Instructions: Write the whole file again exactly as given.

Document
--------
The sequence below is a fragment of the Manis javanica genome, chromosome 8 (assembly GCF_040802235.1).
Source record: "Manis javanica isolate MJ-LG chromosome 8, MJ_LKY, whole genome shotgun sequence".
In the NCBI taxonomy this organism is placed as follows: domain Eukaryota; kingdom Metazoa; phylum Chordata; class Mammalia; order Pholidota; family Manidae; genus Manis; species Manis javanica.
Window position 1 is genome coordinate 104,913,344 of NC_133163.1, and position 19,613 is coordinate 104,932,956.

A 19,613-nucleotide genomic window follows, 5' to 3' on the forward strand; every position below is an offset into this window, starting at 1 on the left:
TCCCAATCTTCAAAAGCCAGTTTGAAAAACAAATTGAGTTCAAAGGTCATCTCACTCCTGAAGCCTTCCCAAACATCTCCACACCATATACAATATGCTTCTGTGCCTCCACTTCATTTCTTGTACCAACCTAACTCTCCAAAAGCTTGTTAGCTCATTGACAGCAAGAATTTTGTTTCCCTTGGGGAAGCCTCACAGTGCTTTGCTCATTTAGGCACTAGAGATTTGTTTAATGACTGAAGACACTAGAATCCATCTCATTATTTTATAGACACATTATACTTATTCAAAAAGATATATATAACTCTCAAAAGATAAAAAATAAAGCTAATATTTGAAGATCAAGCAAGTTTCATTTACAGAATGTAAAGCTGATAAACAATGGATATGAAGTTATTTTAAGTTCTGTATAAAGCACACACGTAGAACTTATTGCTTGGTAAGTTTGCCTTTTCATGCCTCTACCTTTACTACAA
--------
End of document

The sequence below is a fragment of the Manis javanica genome, chromosome 8 (assembly GCF_040802235.1).
Source record: "Manis javanica isolate MJ-LG chromosome 8, MJ_LKY, whole genome shotgun sequence".
In the NCBI taxonomy this organism is placed as follows: domain Eukaryota; kingdom Metazoa; phylum Chordata; class Mammalia; order Pholidota; family Manidae; genus Manis; species Manis javanica.
Window position 1 is genome coordinate 104,913,344 of NC_133163.1, and position 19,613 is coordinate 104,932,956.

A 19,613-nucleotide genomic window follows, 5' to 3' on the forward strand; every position below is an offset into this window, starting at 1 on the left:
TCCCAATCTTCAAAAGCCAGTTTGAAAAACAAATTGAGTTCAAAGGTCATCTCACTCCTGAAGCCTTCCCAAACATCTCCACACCATATACAATATGCTTCTGTGCCTCCACTTCATTTCTTGTACCAACCTAACTCTCCAAAAGCTTGTTAGCTCATTGACAGCAAGAATTTTGTTTCCCTTGGGGAAGCCTCACAGTGCTTTGCTCATTTAGGCACTAGAGATTTGTTTAATGACTGAAGACACTAGAATCCATCTCATTATTTTATAGACACATTATACTTATTCAAAAAGATATATATAACTCTCAAAAGATAAAAAATAAAGCTAATATTTGAAGATCAAGCAAGTTTCATTTACAGAATGTAAAGCTGATAAACAATGGATATGAAGTTATTTTAAGTTCTGTATAAAGCACACACGTAGAACTTATTGCTTGGTAAGTTTGCCTTTTCATGCCTCTACCTTTACTACAA